Oswald Mosley,leader of the British Union of Fascists, being saluted at a fascist parade.
The 1930s saw the rise of authoritarianism as citizens lost faith in liberal democracy.
[CAF Note: Bravo to Martin Wolf!]
by Martin Wolf
The symbiotic relationship is under strain, last seen during rise of fascism in the 1930s
Is the marriage between liberal democracy and global capitalism an enduring one? Political developments across the west – particularly the candidacy of an authoritarian populist for the presidency of the most important democracy – heighten the importance of this question. One cannot take for granted the success of the political and economic systems that guide the western world and have been a force of attraction for much of the rest for four decades. The question then arises: if not these, what?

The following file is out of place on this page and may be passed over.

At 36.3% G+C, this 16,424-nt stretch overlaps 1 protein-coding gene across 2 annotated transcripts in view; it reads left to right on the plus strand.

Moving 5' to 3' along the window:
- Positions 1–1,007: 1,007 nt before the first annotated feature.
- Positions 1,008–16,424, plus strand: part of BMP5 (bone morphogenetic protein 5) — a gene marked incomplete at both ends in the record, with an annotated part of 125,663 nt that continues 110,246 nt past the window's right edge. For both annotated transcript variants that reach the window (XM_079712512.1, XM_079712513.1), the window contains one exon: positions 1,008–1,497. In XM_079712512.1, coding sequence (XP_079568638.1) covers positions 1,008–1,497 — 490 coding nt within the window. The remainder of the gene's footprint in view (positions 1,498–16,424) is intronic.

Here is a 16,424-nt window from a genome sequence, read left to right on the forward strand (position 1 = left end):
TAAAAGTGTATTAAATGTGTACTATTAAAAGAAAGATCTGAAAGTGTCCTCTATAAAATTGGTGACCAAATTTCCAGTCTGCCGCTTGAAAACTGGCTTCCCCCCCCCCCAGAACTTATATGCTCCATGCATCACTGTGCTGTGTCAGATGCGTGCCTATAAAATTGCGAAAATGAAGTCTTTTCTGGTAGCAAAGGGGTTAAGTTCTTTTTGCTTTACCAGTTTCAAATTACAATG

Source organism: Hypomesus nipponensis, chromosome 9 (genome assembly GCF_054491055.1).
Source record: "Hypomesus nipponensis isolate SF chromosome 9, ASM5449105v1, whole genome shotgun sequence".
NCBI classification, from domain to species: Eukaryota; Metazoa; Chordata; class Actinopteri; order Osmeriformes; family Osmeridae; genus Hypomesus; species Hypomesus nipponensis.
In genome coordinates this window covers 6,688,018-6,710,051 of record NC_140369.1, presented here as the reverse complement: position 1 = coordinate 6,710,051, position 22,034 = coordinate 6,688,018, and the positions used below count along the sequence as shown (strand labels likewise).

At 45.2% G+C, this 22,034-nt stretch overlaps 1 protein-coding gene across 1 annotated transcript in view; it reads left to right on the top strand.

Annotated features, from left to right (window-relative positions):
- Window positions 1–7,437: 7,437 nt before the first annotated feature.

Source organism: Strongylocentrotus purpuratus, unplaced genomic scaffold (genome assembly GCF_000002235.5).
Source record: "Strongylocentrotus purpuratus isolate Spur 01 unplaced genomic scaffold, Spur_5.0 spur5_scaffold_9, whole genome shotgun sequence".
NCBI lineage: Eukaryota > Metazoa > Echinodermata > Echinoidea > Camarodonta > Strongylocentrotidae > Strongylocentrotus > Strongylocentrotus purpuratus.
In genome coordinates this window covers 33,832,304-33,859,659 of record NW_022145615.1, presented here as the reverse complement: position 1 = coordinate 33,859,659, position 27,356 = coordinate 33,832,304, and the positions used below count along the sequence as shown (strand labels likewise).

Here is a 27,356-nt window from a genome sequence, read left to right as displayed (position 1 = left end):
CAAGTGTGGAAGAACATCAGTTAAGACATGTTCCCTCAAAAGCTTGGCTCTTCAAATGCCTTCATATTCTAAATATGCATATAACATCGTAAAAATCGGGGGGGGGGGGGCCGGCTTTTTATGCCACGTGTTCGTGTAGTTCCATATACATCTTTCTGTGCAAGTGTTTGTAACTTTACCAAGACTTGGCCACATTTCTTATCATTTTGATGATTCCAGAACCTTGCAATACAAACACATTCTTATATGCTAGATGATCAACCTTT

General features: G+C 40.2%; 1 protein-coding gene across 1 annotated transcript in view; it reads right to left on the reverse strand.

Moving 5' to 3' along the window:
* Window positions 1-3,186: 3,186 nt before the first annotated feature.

A natural connection exists between liberal democracy – the combination of universal suffrage with entrenched civil and personal rights – and capitalism, the right to buy and sell goods, services, capital and one’s own labour freely. They share the belief that people should make their own choices as individuals and as citizens. Democracy and capitalism share the assumption that people are entitled to exercise agency. Humans must be viewed as agents, not just as objects of other people’s power.